BEYOND WORDS – Advice From Writers Guild Award-Nominated Writers

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by Kelly Jo Brick

Writers Guild Award-nominated screenwriters attended the annual Beyond Words panel discussion presented by The Writers Guild of America, West and The Writers Guild Foundation to speak about the process of writing their nominated screenplays, their inspirations and challenges in telling their stories.

These Writers Guild Award-nominated writers also shared with TVWriter.com some of the best advice they received as they were building and growing their entertainment careers.

  • ANDREA BERLOFF (STRAIGHT OUTTA COMPTON)  –  Don’t write what you know, because young writers tend to write what they know and they don’t know anything when they’re 22. Go outside your experience and make something up. Find a good story and tell that, don’t tell your story.
  • JONATHAN HERMAN (STRAIGHT OUTTA COMPTON)  –  Don’t wait for inspiration to write. Just sit down and do it every day. Don’t waste any day, because you’re probably gonna get a lot of rejections and probably not get any attention until like your fourth or fifth script anyway so you just gotta keep plugging away at it and get your ass into the chair.
  • PHYLLIS NAGY (CAROL)  –  I think the best advice I ever received, which is the advice I give out now, is learn to say no. Learn not to be afraid of never getting a job. Figure out what you’re good at and do it. Don’t get greedy.
  • MATT CHARMAN (BRIDGE OF SPIES)  –  A big part of the advice I got was to take my time. To not be in a rush. To kind of learn my craft. Watch a lot of plays. Read a lot of plays. Watch movies. Read movies. And to not be in a hurry, because I think there’s so much pressure on younger writers to be this kind of overnight success and it takes time to learn the craft.   Another one was really simple which was carry a notebook around with you. Generally just write stuff down and don’t be afraid to just write the worst idea down because I think the difference between writers and people who want to be writers is writers, they write stuff down. They generate ideas. They have little notebooks they go back to. They don’t lose anything, they treasure it.
  • CHARLES RANDOLPH (THE BIG SHORT)  –  I didn’t get a lot of advice because I started in isolation. I had another profession. I lived in Europe and I didn’t really know anyone in the business. The best advice I could give is not to be precious about your work in terms of distributing it, letting people see it, giving people access to it. You don’t hire someone for an idea, you hire someone for the ability to generate new ideas. That’s the thing I would say. Don’t be precious. Distribute it wide and if you’re talented, you will work.
  • TOM McCARTHY (SPOTLIGHT)  –  Just keep writing no matter what happens. Good or bad, highs or lows. Just keep writing. That’s really the only solution.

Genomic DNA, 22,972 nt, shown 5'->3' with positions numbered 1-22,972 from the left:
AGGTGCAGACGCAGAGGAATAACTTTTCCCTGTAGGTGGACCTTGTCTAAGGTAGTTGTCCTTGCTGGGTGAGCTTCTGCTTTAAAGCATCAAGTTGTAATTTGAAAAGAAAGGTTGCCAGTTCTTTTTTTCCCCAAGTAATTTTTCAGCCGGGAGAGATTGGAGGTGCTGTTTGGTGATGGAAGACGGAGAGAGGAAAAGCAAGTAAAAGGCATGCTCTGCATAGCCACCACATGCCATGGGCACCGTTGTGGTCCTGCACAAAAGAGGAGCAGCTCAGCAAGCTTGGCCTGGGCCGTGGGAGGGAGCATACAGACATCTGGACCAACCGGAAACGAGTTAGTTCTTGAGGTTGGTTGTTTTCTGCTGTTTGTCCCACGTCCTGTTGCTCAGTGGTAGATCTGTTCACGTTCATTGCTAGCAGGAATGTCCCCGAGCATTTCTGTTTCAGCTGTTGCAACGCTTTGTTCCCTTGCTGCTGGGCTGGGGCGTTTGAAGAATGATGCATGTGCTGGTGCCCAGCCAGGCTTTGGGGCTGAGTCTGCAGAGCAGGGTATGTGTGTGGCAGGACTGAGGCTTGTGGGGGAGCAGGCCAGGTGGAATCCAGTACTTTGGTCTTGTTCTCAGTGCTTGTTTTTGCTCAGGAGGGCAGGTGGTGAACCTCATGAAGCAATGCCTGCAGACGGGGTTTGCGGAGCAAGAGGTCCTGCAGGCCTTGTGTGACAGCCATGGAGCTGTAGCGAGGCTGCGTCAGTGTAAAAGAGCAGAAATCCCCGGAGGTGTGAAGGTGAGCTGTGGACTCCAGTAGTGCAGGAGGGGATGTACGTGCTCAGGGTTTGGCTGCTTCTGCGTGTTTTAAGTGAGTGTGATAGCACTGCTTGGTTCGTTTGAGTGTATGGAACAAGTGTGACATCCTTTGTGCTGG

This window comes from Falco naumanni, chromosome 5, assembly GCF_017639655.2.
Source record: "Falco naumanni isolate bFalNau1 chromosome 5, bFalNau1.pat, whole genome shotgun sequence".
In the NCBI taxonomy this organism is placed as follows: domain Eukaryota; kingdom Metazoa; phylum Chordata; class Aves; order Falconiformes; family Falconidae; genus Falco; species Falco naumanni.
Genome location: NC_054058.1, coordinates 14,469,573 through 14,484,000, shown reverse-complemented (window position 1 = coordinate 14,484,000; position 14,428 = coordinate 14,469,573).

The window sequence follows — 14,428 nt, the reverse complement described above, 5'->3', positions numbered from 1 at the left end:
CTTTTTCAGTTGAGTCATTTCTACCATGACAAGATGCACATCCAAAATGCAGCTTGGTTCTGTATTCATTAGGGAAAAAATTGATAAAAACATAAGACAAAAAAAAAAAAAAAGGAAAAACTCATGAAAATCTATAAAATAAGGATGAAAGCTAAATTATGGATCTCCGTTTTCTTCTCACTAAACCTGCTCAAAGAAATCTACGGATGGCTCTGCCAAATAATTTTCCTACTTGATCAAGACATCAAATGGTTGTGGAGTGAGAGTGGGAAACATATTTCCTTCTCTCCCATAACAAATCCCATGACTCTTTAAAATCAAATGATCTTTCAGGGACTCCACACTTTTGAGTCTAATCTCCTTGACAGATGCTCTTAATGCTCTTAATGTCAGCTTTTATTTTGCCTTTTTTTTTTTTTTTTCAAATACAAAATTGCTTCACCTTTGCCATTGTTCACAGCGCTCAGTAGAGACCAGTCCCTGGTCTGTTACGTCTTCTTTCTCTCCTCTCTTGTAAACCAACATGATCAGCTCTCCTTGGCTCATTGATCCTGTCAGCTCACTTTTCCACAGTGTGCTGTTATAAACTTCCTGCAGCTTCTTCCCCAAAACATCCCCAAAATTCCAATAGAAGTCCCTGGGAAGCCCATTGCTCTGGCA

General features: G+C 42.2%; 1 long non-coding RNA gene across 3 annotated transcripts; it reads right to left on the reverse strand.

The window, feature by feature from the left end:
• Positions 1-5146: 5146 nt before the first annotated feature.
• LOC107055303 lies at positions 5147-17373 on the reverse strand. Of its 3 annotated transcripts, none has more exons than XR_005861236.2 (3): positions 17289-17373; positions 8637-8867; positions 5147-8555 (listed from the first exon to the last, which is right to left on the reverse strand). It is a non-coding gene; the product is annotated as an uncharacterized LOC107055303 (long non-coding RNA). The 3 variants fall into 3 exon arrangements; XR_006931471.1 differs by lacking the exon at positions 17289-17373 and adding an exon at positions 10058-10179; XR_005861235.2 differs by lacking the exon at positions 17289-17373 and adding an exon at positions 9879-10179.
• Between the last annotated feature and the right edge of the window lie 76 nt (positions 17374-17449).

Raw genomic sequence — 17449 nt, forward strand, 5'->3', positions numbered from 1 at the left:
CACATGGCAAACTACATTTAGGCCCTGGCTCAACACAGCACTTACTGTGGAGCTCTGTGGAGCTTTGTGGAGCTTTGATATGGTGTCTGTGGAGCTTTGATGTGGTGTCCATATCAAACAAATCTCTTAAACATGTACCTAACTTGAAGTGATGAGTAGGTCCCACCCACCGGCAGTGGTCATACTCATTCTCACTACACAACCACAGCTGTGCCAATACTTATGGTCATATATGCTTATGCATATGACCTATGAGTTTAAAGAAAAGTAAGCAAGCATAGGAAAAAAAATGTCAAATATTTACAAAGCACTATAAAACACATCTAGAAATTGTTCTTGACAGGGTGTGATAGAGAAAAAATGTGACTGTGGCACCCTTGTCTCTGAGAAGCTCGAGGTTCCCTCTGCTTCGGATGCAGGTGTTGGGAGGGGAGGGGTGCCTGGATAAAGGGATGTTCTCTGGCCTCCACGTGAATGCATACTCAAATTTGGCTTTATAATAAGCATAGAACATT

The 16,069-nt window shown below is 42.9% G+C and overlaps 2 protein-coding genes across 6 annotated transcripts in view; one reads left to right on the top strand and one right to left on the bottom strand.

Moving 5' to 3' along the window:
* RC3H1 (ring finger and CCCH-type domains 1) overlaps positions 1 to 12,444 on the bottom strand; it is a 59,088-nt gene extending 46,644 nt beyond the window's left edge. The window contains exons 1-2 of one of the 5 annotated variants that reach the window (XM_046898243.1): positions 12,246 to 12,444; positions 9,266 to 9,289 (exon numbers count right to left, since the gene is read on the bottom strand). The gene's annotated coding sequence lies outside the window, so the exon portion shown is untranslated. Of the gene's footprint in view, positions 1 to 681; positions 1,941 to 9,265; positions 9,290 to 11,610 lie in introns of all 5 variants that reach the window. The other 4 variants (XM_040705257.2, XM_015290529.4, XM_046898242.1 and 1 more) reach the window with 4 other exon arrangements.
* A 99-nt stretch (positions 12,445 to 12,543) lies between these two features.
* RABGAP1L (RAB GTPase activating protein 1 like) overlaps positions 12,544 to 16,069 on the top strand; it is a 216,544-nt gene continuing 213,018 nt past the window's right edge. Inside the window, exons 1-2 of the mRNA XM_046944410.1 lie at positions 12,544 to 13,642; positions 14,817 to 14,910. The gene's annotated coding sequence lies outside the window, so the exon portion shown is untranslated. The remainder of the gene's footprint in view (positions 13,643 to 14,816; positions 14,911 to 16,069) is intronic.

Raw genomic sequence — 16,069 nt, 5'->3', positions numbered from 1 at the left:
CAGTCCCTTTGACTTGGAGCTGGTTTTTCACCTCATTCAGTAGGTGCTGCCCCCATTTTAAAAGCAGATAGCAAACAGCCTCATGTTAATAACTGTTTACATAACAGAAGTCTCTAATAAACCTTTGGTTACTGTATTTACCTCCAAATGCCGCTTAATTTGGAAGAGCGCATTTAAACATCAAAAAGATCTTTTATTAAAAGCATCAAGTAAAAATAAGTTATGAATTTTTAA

• JOSH SINGER (SPOTLIGHT)  –  I broke in working for television because I didn’t know a thing about screenwriting and it was a great place to start and to learn. I worked for some great people there, John Wells, former President of the Guild. He was a terrific mentor. John Sacret Young, a lot of other folks. And for me, actually moving out to LA was pretty crucial because I spent a lot of time in the Writers Guild Library, which is a tremendous resource. Let me say that again, a tremendous resource. One of the great things about the library is it has all the scripts, not only for your favorite movies, but also your favorite television shows. And in fact I had to write two spec scripts. The West Wing I had already know pretty well, but I learned Six Feet Under by reading the first season of Six Feet Under in the Writers Guild Library and then I wrote a Six Feet Under spec. So it’s just a great place to read and learn. So that was a pretty good experience and whoever told me to go there, thank you.
  • ADAM McKAY (THE BIG SHORT)  –  Don’t wait for opportunities. Write, write, write. Even if you’re alone in your parents’ basement. Write, write, write. But then once you write, write, write, get your friends together, get your grandparents to read your scripts out loud. You need to hear them out loud.  So I always tell everyone, it’s not about who know, it’s about how much you write and then once you do write, you need to hear your stuff in action. So even if it’s like a read through in your living room, whatever it is, you have to hear your stuff out loud and just keep attacking your material and try to get back as far as you can, like a film fan or a TV fan, and really see how it plays. Always pretend you’re someone spending 12 bucks to go see a movie. Always pretend that you’re flipping through the channels and just keep going after it.
  • JOHN McNAMARA (TRUMBO) –  Just don’t give up. Keep writing. You’re going to get a lot of nos and it only takes one yes.

Kelly Jo Brick is a TVWriter™ Contributing Editor. She’s a television and documentary writer and producer, as well as a winner of Scriptapalooza TV and a Sundance Fellow. Read more about her HERE.